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Heller II: The Dissent

Say what you will about how much George W. Bush sucked for gun rights, and a lot of people make the case, but his judges seem to be the ones who take the Second Amendment seriously. It’s worth noting that Judge Sykes, who wrote the opinion in Ezell, was a Bush nominee. The other two judges were put on the Court by Bush the Elder, and Ronald Reagan. Reagan’s appointments to the Court seem to be more mixed. But Judge Kavanaugh, put on the bench by George W. Bush, was the dissenting judge in this case. From the opinion:

In my judgment, both D.C.’s ban on semi-automatic rifles and its gun registration requirement are unconstitutional under Heller.

In Heller, the Supreme Court held that handguns – the vast majority of which today are semi-automatic – are constitutionally protected because they have not traditionally been banned and are in common use by law-abiding citizens. There is no meaningful or persuasive constitutional distinction between semi-automatic handguns and semi- automatic rifles. Semi-automatic rifles, like semi-automatic handguns, have not traditionally been banned and are in common use by law-abiding citizens for self-defense in the home, hunting, and other lawful uses. Moreover, semi- automatic handguns are used in connection with violent crimes far more than semi-automatic rifles are. It follows from Heller’s protection of semi-automatic handguns that semi-automatic rifles are also constitutionally protected and that D.C.’s ban on them is unconstitutional. (By contrast, fully automatic weapons, also known as machine guns, have traditionally been banned and may continue to be banned after Heller.)1

You can see the importance of the 2012 elections in whether we’re going to have a strong Second Amendment. The more people Obama puts on the federal courts, the more rulings like this we’re going to get, and eventually, without defense from the Supreme Court, the Second Amendment will slowly be interpreted to be an individual right that is virtually devoid of meaning.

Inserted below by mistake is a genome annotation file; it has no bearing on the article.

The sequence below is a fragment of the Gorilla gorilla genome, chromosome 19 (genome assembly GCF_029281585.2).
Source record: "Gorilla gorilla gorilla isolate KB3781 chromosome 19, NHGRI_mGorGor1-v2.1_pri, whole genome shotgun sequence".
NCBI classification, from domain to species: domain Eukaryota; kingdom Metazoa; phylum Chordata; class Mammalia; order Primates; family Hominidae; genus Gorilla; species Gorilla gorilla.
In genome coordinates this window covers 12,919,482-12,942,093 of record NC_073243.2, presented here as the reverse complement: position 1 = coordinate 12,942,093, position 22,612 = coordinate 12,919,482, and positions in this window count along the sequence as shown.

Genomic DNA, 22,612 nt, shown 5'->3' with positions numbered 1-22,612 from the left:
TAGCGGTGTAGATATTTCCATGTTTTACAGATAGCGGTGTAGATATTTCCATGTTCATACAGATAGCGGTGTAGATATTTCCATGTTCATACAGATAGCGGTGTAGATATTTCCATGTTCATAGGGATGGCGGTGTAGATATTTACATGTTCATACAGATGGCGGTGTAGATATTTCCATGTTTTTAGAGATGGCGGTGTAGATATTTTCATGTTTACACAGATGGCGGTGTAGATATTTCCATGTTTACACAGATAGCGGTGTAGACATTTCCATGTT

Judge Kavanaugh’s dissent is very interesting, because he rejects an approach to the Second Amendment based on levels of scrutiny, and instead adopts one based on text and traditions, as described here:

So the major difference between applying the Heller history- and tradition-based approach and applying one of the forms of scrutiny is not necessarily the number of gun regulations that will pass muster. Instead, it is that the Heller test will be more determinate and “much less subjective” because “it depends upon a body of evidence susceptible of reasoned analysis rather than a variety of vague ethico- political First Principles whose combined conclusion can be found to point in any direction the judges favor.” McDonald, 130 S. Ct. at 3058 (Scalia, J., concurring).

Which has been precisely the behavior we’ve seen from federal judges, especially on lower courts.